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Supplementary Material for: Efficacy and Moderators of Internet-Based Interventions in Adults with Subthreshold Depression: An Individual Participant Data Meta-Analysis of Randomized Controlled Trials

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posted on 16.06.2020, 13:29 by Reins J.A., Buntrock C., Zimmermann J., Grund S., Harrer M., Lehr D., Baumeister H., Weisel K., Domhardt M., Imamura K., Kawakami N., Spek V., Nobis S., Snoek F., Cuijpers P., Klein J.P., Moritz S., Ebert D.D.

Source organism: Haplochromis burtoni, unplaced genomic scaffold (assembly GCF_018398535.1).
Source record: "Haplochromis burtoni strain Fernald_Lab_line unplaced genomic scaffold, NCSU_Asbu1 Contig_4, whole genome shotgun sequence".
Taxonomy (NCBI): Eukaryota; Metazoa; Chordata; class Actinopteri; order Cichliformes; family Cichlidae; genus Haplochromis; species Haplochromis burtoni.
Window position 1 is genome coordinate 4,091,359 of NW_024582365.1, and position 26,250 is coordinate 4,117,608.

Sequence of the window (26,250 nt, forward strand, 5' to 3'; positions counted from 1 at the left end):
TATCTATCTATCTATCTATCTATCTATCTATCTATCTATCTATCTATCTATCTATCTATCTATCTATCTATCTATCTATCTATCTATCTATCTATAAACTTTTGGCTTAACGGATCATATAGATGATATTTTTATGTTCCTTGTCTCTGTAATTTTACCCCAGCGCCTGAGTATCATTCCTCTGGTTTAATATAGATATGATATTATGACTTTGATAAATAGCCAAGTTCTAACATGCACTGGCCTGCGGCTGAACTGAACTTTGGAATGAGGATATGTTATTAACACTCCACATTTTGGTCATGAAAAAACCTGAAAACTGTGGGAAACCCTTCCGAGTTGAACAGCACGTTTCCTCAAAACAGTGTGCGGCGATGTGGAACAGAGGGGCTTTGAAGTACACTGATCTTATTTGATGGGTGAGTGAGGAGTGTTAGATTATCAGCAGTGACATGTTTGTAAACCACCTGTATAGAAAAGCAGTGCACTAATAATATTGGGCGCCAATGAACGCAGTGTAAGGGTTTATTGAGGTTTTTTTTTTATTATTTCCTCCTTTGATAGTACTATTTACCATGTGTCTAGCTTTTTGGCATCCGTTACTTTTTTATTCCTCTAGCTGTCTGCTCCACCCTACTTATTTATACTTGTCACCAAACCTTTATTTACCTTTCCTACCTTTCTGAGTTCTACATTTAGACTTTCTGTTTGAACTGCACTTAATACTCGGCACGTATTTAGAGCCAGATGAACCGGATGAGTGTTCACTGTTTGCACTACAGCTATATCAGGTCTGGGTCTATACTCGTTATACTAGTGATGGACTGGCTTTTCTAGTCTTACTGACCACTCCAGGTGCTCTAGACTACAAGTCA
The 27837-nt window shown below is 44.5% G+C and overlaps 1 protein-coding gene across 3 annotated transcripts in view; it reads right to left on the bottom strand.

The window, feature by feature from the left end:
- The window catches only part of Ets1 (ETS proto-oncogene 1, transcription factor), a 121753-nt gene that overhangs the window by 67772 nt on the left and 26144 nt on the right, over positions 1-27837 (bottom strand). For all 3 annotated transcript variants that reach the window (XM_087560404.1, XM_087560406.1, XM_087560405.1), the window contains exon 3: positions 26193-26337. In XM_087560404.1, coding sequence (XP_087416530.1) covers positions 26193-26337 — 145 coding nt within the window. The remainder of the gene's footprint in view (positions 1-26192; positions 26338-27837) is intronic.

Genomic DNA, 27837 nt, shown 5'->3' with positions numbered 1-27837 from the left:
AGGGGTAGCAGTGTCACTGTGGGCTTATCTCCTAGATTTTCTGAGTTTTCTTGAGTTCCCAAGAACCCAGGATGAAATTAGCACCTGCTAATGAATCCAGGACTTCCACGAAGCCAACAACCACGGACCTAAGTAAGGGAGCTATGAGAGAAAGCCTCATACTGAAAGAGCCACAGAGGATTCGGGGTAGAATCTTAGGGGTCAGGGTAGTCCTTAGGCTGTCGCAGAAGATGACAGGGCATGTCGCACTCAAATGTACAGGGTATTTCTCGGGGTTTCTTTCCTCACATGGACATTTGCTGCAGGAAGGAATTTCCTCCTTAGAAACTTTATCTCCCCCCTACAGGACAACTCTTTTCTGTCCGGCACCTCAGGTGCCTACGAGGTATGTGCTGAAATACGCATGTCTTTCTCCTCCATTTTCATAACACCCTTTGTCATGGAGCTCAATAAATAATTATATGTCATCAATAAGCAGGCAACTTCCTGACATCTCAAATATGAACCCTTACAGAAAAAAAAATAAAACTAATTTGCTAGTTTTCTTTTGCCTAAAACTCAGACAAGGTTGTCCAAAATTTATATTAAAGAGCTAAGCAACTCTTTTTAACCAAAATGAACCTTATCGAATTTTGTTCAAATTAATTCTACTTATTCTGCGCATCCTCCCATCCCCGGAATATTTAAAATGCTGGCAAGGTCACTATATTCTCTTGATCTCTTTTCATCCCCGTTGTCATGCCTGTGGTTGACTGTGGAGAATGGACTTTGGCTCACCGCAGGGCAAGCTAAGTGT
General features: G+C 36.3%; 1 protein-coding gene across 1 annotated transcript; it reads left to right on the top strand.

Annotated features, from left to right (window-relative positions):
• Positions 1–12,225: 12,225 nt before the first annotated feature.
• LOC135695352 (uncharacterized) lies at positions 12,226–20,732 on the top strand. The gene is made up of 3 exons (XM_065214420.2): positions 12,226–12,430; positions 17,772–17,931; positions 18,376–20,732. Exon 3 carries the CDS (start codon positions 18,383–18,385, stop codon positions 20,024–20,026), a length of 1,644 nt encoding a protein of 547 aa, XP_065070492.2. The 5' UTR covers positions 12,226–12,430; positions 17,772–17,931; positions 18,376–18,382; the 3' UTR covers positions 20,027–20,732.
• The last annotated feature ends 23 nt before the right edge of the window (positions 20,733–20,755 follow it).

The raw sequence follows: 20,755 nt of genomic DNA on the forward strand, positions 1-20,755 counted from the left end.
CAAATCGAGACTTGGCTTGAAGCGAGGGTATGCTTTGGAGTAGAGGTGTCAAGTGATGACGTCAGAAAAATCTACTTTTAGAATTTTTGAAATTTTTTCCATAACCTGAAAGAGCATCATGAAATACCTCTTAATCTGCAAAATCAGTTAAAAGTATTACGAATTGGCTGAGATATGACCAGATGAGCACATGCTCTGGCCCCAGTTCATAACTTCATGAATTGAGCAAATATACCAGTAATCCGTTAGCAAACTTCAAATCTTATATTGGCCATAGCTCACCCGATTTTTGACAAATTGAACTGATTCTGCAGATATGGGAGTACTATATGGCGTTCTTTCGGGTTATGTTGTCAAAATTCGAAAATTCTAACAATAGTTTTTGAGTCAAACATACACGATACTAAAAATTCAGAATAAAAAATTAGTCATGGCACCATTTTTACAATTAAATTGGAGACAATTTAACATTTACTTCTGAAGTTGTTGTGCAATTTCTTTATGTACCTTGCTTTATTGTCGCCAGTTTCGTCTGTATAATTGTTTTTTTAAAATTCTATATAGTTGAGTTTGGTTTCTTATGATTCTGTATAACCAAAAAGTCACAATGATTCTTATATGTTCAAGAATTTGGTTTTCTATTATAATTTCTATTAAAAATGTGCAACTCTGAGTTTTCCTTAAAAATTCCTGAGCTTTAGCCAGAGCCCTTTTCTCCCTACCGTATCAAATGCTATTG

Introduction: Evidence on effects of Internet-based interventions to treat subthreshold depression (sD) and prevent the onset of major depression (MDD) is inconsistent. Objective: We conducted an individual participant data meta-analysis to determine differences between intervention and control groups (IG, CG) in depressive symptom severity (DSS), treatment response, close to symptom-free status, symptom deterioration and MDD onset as well as moderators of intervention outcomes. Methods: Randomized controlled trials were identified through systematic searches via PubMed, PsycINFO, Embase and Cochrane Library. Multilevel regression analyses were used to examine efficacy and moderators. Results: Seven trials (2,186 participants) were included. The IG was superior in DSS at all measurement points (posttreatment: 6–12 weeks; Hedges’ g = 0.39 [95% CI: 0.25–0.53]; follow-up 1: 3–6 months; g = 0.30 [95% CI: 0.15–0.45]; follow-up 2: 12 months, g = 0.27 [95% CI: 0.07–0.47], compared with the CG. Significantly more participants in the IG than in the CG reached response and close to symptom-free status at all measurement points. A significant difference in symptom deterioration between the groups was found at the posttreatment assessment and follow-up 2. Incidence rates for MDD onset within 12 months were lower in the IG (19%) than in the CG (26%). Higher initial DSS and older age were identified as moderators of intervention effect on DSS. Conclusions: Our findings provide evidence for Internet-based interventions to be a suitable low-threshold intervention to treat individuals with sD and to reduce the incidence of MDD. This might be particularly true for older people with a substantial symptom burden.